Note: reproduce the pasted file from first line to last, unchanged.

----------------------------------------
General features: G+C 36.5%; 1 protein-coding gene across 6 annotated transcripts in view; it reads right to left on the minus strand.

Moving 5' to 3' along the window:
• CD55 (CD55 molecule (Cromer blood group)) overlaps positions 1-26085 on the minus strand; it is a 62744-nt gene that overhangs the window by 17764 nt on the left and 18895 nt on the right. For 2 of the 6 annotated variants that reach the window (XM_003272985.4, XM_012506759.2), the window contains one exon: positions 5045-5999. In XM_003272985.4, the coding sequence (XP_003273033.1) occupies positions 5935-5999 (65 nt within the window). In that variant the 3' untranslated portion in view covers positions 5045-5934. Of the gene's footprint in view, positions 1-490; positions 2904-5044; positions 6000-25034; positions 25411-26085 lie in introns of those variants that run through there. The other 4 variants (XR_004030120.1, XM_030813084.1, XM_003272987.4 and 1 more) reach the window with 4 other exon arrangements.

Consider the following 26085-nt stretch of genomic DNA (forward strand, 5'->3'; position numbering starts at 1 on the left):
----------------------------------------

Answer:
General features: G+C 36.5%; 1 protein-coding gene across 6 annotated transcripts in view; it reads right to left on the minus strand.

Moving 5' to 3' along the window:
• CD55 (CD55 molecule (Cromer blood group)) overlaps positions 1-26085 on the minus strand; it is a 62744-nt gene that overhangs the window by 17764 nt on the left and 18895 nt on the right. For 2 of the 6 annotated variants that reach the window (XM_003272985.4, XM_012506759.2), the window contains one exon: positions 5045-5999. In XM_003272985.4, the coding sequence (XP_003273033.1) occupies positions 5935-5999 (65 nt within the window). In that variant the 3' untranslated portion in view covers positions 5045-5934. Of the gene's footprint in view, positions 1-490; positions 2904-5044; positions 6000-25034; positions 25411-26085 lie in introns of those variants that run through there. The other 4 variants (XR_004030120.1, XM_030813084.1, XM_003272987.4 and 1 more) reach the window with 4 other exon arrangements.

Consider the following 26085-nt stretch of genomic DNA (forward strand, 5'->3'; position numbering starts at 1 on the left):